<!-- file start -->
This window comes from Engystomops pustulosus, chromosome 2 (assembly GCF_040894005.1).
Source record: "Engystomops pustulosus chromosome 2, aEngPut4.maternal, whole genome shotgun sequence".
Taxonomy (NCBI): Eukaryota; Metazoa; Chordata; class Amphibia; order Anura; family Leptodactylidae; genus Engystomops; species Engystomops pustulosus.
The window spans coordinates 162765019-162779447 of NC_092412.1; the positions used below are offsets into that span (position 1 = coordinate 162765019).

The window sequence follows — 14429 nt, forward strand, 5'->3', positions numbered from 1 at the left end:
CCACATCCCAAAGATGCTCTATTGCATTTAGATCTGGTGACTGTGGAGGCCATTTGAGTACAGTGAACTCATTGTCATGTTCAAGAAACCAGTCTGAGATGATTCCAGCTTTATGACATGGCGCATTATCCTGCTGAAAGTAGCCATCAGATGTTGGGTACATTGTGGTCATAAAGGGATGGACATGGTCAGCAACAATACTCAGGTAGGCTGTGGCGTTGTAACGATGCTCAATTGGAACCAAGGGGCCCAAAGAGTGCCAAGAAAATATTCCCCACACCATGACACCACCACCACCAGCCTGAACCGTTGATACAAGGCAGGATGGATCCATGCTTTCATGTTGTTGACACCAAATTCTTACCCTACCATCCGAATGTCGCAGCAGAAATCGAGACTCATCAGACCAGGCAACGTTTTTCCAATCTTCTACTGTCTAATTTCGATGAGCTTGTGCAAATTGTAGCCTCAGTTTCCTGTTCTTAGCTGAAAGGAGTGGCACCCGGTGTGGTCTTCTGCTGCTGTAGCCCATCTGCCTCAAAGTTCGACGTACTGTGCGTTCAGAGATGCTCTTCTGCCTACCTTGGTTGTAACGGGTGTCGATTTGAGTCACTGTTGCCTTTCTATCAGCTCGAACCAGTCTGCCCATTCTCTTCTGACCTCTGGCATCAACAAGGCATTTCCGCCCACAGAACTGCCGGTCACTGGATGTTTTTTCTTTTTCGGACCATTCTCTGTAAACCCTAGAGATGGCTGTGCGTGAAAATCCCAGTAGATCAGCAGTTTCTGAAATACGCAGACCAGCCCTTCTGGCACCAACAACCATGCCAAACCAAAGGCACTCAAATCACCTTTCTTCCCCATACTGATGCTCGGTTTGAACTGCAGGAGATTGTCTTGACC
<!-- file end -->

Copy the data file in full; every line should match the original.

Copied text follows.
This window comes from Engystomops pustulosus, chromosome 2 (assembly GCF_040894005.1).
Source record: "Engystomops pustulosus chromosome 2, aEngPut4.maternal, whole genome shotgun sequence".
Taxonomy (NCBI): Eukaryota; Metazoa; Chordata; class Amphibia; order Anura; family Leptodactylidae; genus Engystomops; species Engystomops pustulosus.
The window spans coordinates 162765019-162779447 of NC_092412.1; the positions used below are offsets into that span (position 1 = coordinate 162765019).

The window sequence follows — 14429 nt, forward strand, 5'->3', positions numbered from 1 at the left end:
CCACATCCCAAAGATGCTCTATTGCATTTAGATCTGGTGACTGTGGAGGCCATTTGAGTACAGTGAACTCATTGTCATGTTCAAGAAACCAGTCTGAGATGATTCCAGCTTTATGACATGGCGCATTATCCTGCTGAAAGTAGCCATCAGATGTTGGGTACATTGTGGTCATAAAGGGATGGACATGGTCAGCAACAATACTCAGGTAGGCTGTGGCGTTGTAACGATGCTCAATTGGAACCAAGGGGCCCAAAGAGTGCCAAGAAAATATTCCCCACACCATGACACCACCACCACCAGCCTGAACCGTTGATACAAGGCAGGATGGATCCATGCTTTCATGTTGTTGACACCAAATTCTTACCCTACCATCCGAATGTCGCAGCAGAAATCGAGACTCATCAGACCAGGCAACGTTTTTCCAATCTTCTACTGTCTAATTTCGATGAGCTTGTGCAAATTGTAGCCTCAGTTTCCTGTTCTTAGCTGAAAGGAGTGGCACCCGGTGTGGTCTTCTGCTGCTGTAGCCCATCTGCCTCAAAGTTCGACGTACTGTGCGTTCAGAGATGCTCTTCTGCCTACCTTGGTTGTAACGGGTGTCGATTTGAGTCACTGTTGCCTTTCTATCAGCTCGAACCAGTCTGCCCATTCTCTTCTGACCTCTGGCATCAACAAGGCATTTCCGCCCACAGAACTGCCGGTCACTGGATGTTTTTTCTTTTTCGGACCATTCTCTGTAAACCCTAGAGATGGCTGTGCGTGAAAATCCCAGTAGATCAGCAGTTTCTGAAATACGCAGACCAGCCCTTCTGGCACCAACAACCATGCCAAACCAAAGGCACTCAAATCACCTTTCTTCCCCATACTGATGCTCGGTTTGAACTGCAGGAGATTGTCTTGACC